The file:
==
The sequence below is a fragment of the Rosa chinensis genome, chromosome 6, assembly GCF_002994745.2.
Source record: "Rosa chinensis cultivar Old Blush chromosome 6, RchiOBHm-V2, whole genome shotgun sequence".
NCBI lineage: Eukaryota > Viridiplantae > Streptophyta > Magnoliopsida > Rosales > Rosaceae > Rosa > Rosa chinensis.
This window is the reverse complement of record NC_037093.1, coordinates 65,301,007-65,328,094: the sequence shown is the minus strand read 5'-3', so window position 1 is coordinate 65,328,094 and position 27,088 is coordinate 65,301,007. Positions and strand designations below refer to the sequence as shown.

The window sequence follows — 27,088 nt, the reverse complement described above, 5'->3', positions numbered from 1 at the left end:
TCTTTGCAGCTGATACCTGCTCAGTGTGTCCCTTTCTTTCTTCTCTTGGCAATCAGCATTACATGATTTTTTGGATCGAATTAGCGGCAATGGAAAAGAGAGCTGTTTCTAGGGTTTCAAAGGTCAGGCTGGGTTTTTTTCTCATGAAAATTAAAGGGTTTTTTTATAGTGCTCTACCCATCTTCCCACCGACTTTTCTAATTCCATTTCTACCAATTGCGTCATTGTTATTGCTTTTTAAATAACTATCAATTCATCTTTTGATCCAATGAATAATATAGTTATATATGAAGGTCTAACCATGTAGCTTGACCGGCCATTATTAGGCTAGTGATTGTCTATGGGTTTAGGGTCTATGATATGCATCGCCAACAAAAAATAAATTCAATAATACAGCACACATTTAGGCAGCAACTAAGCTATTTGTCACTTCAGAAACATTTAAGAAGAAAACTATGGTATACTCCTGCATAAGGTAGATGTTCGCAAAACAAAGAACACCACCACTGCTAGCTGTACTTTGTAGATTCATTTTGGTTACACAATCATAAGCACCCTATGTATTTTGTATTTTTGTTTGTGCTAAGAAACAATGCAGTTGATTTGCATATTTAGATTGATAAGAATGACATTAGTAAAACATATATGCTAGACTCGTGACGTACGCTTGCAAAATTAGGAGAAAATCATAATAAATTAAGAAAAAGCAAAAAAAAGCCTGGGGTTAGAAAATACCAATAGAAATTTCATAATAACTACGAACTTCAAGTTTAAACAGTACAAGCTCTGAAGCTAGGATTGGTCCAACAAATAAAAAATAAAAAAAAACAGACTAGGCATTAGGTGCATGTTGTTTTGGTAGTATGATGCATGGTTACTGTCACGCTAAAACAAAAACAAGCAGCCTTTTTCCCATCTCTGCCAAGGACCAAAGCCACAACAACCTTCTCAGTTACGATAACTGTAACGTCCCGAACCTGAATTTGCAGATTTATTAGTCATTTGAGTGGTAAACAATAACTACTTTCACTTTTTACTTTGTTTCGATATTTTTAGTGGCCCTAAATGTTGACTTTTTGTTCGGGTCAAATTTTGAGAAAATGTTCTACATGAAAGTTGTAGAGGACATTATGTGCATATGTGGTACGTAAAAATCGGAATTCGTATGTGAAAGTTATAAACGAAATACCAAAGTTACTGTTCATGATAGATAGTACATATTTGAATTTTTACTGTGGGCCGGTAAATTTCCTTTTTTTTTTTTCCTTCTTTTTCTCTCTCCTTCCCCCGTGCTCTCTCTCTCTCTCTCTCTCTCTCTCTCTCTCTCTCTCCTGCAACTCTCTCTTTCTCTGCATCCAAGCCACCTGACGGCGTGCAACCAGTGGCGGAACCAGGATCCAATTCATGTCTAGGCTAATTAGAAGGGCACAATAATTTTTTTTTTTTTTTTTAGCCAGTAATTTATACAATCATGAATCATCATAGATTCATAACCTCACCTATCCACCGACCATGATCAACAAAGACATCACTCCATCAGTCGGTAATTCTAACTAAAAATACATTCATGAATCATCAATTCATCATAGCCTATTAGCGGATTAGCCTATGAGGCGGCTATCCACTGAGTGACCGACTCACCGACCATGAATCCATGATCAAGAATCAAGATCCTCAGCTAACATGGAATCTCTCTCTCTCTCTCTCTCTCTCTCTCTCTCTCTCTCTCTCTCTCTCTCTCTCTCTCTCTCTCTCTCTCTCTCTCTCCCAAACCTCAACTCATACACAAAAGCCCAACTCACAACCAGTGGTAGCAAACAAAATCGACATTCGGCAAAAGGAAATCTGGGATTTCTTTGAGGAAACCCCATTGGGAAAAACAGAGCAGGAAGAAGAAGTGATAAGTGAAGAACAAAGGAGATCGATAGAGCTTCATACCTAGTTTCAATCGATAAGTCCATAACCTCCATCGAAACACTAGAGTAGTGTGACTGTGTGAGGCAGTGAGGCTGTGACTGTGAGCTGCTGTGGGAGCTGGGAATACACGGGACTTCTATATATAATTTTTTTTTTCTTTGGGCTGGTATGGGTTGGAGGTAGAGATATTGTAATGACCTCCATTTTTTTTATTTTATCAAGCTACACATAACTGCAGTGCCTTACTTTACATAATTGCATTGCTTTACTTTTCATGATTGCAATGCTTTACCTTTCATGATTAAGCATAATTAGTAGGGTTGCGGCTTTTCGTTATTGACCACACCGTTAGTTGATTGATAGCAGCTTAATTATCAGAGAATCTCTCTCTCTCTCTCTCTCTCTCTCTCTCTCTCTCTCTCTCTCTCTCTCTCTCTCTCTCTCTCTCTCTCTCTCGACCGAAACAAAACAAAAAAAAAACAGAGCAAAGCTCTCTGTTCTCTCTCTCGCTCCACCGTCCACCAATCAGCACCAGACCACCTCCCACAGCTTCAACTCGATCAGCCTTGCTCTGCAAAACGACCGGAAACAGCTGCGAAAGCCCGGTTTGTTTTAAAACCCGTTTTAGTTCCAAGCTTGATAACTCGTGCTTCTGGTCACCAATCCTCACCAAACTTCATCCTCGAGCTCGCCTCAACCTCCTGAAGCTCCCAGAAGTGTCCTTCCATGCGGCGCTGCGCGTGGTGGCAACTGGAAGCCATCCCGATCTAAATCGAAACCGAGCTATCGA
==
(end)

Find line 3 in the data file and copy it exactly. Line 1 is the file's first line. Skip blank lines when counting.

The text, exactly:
NCBI lineage: Eukaryota > Viridiplantae > Streptophyta > Magnoliopsida > Rosales > Rosaceae > Rosa > Rosa chinensis.